Well, I have made it to the bread making stage, I hope you have too?
Ciabatta, otherwise known as 'slipper bread', has always been a great favourite of mine.
It is not the easiest bread to make but the texture is wonderful. Chewy and 'riven' with great big holes; well it is if made properly.
It gets its name from looking like a slipper; I wont bore you with the history now as I have too much to do in this post.
Firstly, let's review how vigorous my starter now is. When I last posted images, it was very vigorous but the aroma was incredibly intoxicating. I would not want to go out with that starter in my car, if stopped, I would definitely be thought of as a heavy drinker!
In four hours it had gone from this:
This was with the thickened refresh so the starter is very active indeed.
I have now twice carried out the 'improving regime:
Take out 2 tablespoons of the starter, into a small bowl. Discard the rest.
Add 2 heaped tablespoons of fresh flour.
A little extra water.
Mix to a very thick batter - the yeast must have plenty of food and some structure to push up against.....well the carbon dioxide given off by the yeast, ie the bubbles you see. ( I wont bore you with the science behind it at the moment. I will leave that for another time).
Put the starter back in its jar and cover as usual; mark the fill line.
This 'birds eye' view of the 'spent' starter, shows how much better the colour is and there is no separation. The aroma is the best part, it smells just like newly baked bread, delicious. The starter is ready to go and I can now use it to make bread.
I will give you the Recipe here so that you have some idea of the process . I must warn you though, that ciabatta is not the easiest bread to handle as the dough is very wet and sticky. Just be aware of this, I do have a trick which will improve the handling but more of that later.
Ciabatta Bread Recipe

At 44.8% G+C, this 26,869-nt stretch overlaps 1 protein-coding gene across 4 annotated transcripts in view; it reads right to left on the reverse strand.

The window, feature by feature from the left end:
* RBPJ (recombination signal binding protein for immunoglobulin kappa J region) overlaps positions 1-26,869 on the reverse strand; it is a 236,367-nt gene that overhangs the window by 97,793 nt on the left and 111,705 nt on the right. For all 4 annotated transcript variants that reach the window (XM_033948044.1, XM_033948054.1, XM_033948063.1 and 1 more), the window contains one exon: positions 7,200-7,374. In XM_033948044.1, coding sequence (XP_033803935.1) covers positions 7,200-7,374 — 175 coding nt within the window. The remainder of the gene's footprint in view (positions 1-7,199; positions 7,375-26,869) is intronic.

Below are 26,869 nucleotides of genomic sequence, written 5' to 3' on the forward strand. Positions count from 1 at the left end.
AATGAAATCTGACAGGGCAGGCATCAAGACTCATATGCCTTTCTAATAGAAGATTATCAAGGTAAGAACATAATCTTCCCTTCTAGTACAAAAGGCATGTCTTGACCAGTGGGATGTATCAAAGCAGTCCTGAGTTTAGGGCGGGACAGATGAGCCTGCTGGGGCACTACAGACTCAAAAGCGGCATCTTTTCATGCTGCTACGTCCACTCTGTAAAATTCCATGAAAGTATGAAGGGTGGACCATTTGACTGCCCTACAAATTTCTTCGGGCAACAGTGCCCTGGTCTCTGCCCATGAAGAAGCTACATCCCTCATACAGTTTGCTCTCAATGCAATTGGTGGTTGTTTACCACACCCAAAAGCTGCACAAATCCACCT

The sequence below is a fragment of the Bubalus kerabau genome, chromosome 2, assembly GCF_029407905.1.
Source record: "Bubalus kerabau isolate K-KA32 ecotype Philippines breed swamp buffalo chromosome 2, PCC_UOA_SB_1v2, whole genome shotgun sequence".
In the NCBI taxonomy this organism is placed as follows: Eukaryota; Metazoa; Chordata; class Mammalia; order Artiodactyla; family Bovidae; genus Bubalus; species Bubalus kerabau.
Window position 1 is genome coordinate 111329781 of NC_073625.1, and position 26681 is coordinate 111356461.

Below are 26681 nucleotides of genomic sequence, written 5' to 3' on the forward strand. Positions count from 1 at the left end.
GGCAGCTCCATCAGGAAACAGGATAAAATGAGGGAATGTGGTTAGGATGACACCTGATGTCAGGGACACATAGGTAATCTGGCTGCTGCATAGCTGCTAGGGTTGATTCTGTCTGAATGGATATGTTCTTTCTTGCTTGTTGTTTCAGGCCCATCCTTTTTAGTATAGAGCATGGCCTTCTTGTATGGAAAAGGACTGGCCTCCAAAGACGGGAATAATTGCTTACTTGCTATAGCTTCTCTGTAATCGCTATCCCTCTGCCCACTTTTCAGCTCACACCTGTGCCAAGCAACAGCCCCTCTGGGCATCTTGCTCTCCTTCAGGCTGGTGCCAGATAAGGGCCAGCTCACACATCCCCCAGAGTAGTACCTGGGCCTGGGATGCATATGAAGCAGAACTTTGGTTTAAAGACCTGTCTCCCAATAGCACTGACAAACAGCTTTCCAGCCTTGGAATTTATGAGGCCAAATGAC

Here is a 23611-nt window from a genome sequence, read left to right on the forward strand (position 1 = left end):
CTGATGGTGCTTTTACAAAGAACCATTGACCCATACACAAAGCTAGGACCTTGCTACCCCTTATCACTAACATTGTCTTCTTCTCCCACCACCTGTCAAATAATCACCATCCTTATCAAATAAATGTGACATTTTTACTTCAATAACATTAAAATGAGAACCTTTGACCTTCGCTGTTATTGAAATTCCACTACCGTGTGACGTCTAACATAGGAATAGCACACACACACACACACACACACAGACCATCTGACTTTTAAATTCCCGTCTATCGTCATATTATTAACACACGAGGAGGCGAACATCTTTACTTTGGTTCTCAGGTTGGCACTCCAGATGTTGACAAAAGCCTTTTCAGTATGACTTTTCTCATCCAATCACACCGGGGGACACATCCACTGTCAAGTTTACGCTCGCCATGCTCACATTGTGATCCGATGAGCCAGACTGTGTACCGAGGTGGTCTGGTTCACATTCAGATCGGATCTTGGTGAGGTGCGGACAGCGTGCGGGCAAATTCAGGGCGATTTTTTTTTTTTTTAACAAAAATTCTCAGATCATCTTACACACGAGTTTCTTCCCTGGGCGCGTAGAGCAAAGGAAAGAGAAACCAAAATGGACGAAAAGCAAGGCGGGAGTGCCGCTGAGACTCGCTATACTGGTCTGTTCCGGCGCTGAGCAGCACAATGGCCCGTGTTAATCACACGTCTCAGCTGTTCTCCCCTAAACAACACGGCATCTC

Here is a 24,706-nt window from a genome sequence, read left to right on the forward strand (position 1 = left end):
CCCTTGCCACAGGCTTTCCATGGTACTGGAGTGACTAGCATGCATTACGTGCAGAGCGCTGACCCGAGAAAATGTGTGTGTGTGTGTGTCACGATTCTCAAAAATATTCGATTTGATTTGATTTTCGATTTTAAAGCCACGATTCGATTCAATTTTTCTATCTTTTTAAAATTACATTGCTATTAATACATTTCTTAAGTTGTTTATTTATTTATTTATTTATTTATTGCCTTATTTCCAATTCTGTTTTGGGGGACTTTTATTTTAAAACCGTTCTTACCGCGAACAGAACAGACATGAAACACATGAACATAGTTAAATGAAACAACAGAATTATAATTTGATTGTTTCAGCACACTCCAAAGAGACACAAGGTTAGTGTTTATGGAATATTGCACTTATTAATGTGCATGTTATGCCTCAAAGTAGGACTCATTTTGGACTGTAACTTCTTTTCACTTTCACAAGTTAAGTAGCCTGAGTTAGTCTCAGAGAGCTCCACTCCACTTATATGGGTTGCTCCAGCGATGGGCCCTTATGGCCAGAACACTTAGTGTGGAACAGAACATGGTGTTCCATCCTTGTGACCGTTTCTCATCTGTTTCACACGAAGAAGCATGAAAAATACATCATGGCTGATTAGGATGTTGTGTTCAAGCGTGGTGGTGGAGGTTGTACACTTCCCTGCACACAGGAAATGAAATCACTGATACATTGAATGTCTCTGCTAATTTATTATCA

Part 1 (The biga)
- Put everything into a bowl.
- Mix this together until everything is combined.
- Cover the bowl with cling wrap.
- Leave for 12 hours.
(Ciabatta requires this 'biga' as it is known in Italy, to develop the flavour of the bread. Normally, a tiny bit of yeast would be used instead of the starter so this step was necessary to develop flavour. We have the flavour but do require a strong starter to aid lift later; this step will enhance this).
290g biga (All of the Biga adds up to 290g so don't worry about not having enough).
125g sourdough starter (As well as the Biga above. I will refresh my starter again 2hours before I need it, so that my starter is vigorous).
1 tablespoon olive oil (plus extra for oiling bowls, etc)
15g salt (This is really important! Do not add the salt until the whole dough has been mixed together and allowed to rest for one hour. Salt will inhibit the action of yeast, so you have to give the yeast time to begin working and get strong).
Method: (By Hand)
- Put all of the ingredients into your bowl (except the salt) and mix well.
- When combined thoroughly, transfer to a second bowl which has been really well covered with olive oil. Scrape out as much as you can so that none is wasted. The oil will help you work the dough in the bowl.
- This is a very wet dough and will stick to your hands. In fact, it is more like a batter! Do not add any extra flour as it is meant to be this way. Rub olive oil on your hands and it will stop the dough from sticking to them. Have a small dish handy with extra oil in for re-oiling your hands as necessary.